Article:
1. In general it’s not worth it to buy a monitor like this for console gaming. They can only reach a maximum of 60 frames per second, so getting a monitor that can display 240 is overkill. I would strongly consider the RL2455 from BenQ. It has a super low response time and is actually tailor made for console gaming!

    1. Hi! We also have a library article on G-Sync, you can read it here: https://prosettings.net/library/what-is-gsync/

      They’re quite different actually. If you’ve got a good PC and a high refresh rate monitor (which you’ll have if you have a monitor with DyAc) there’s no real need to use G-Sync, because you can easily get enough frames in CS:GO to the point where frame there won’t be any frame tearing.

      Most CS:GO pros are playing on monitors that don’t even support G-Sync, so the answer to your question is DyAc.

    1. Well they both serve different purposes to be honest with you. DyAc is more of a blur reduction technology while G-Sync also serves to eliminate tearing and what not. We’ve got library articles on both, so feel free to read those for a more in-depth explanation! If you can go into more detail about why you’re considering the two (i.e. what kind of framerates you’d like to game at, what games, …) I’d be glad to help you out further though!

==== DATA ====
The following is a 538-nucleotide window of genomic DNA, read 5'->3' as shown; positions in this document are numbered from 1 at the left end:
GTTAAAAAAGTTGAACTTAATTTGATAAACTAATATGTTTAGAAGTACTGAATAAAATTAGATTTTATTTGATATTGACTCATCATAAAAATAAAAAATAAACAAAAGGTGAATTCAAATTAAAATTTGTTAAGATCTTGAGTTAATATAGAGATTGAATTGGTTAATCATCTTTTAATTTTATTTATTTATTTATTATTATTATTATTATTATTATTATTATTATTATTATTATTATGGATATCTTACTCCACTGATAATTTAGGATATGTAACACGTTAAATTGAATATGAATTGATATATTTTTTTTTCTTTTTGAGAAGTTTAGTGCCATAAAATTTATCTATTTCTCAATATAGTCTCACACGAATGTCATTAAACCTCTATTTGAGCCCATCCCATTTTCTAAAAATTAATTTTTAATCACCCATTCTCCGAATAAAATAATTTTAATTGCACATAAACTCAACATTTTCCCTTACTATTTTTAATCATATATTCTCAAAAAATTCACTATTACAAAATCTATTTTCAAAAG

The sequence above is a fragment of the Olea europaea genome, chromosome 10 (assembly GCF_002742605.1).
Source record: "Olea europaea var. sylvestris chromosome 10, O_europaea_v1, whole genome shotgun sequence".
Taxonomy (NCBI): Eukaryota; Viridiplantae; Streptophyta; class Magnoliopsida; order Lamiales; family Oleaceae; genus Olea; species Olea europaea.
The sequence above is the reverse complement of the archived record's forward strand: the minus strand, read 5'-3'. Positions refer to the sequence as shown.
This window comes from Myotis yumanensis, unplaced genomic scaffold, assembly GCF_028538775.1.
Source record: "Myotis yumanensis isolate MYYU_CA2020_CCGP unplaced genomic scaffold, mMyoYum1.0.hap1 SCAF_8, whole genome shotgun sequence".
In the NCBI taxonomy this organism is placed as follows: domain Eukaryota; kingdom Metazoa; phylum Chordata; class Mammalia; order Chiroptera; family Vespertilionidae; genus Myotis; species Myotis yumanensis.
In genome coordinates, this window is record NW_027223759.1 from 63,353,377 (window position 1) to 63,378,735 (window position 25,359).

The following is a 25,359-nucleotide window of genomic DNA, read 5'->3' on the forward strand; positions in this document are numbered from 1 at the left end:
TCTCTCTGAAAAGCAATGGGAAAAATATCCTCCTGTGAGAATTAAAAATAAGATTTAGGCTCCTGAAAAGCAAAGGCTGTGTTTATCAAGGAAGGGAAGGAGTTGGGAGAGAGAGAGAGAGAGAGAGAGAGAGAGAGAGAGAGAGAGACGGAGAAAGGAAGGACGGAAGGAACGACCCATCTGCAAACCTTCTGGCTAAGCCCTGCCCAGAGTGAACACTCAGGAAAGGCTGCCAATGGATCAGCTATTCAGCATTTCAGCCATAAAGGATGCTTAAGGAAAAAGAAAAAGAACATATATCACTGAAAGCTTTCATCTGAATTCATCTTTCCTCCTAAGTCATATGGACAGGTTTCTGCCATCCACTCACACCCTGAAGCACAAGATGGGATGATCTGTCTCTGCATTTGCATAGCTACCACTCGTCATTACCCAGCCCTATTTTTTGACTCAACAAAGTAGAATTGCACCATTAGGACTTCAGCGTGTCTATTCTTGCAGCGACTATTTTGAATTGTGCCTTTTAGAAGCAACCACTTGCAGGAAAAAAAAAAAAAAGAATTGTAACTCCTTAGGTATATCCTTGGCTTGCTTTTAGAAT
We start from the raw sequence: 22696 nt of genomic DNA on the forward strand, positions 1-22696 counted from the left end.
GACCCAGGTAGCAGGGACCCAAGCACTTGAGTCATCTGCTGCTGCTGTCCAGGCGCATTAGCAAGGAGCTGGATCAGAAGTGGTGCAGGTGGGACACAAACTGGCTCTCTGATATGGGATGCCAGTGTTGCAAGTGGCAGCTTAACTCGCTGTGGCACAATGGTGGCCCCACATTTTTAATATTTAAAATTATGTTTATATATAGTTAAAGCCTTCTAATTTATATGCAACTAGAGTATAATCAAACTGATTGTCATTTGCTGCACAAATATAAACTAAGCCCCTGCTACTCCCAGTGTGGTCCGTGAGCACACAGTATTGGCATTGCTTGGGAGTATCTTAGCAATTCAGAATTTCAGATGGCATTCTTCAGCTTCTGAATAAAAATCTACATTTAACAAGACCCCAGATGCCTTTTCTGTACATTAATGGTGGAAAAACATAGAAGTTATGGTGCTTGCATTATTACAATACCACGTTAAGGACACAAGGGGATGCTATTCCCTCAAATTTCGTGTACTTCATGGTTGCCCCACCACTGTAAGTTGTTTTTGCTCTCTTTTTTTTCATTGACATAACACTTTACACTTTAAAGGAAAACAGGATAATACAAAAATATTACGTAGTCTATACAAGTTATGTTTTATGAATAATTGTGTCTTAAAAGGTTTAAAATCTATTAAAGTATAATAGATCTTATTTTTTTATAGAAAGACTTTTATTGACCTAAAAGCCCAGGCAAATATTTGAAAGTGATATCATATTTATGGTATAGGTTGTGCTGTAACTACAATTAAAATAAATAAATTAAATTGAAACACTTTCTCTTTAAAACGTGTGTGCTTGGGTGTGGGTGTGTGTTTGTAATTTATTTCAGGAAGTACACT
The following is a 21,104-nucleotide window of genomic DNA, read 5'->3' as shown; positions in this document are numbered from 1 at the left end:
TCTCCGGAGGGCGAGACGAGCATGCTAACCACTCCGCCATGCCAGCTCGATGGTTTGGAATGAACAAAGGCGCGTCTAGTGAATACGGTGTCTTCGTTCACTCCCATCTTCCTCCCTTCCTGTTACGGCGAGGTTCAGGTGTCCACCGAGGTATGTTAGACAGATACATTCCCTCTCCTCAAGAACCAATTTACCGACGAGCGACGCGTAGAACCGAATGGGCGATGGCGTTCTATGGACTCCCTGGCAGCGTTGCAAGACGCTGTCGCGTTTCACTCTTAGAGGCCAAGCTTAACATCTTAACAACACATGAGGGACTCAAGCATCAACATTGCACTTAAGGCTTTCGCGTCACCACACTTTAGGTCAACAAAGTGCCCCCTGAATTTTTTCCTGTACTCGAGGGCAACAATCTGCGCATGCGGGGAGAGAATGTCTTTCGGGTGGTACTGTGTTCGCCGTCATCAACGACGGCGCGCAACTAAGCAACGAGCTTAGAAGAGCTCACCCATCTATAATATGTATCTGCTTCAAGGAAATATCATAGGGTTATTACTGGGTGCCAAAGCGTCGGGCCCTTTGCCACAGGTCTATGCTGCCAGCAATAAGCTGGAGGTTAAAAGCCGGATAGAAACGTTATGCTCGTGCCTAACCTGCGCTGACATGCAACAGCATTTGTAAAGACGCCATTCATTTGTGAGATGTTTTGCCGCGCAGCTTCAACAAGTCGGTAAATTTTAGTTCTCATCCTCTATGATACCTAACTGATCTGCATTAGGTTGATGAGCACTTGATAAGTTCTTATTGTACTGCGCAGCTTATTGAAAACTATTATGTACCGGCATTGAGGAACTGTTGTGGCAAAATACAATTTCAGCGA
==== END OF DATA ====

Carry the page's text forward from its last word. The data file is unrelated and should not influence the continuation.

1. I have the dyac version of the xl2546. Should I enable gsync through control pannel or leave it at fixed refresh rate and will I benefit from it. I play games like R6, division 2 and battlefield titles

    1. The XL2546 doesn’t normally feature G-Sync. In any case, we usually don’t fix the refresh rate in any game, once you get to a certain amount of fps there really aren’t that many issues with tearing.

  2. I’m planning to buy this monitor to use with 2070super and R5 3600, say if i get lower frames than 240, then am i better off buying a 165hz gsync monitor or this?
    Game to be played Apex Legends

    1. If you don’t get the required frames you can in theory get away with a 165Hz monitor, but if you’ve got the budget it’s always best to go for a 240Hz monitor if you’re asking us, if you’re gonna be using it mainly for competitive gaming. That way you can use the extra frames if you play less demanding games or you upgrade your rig.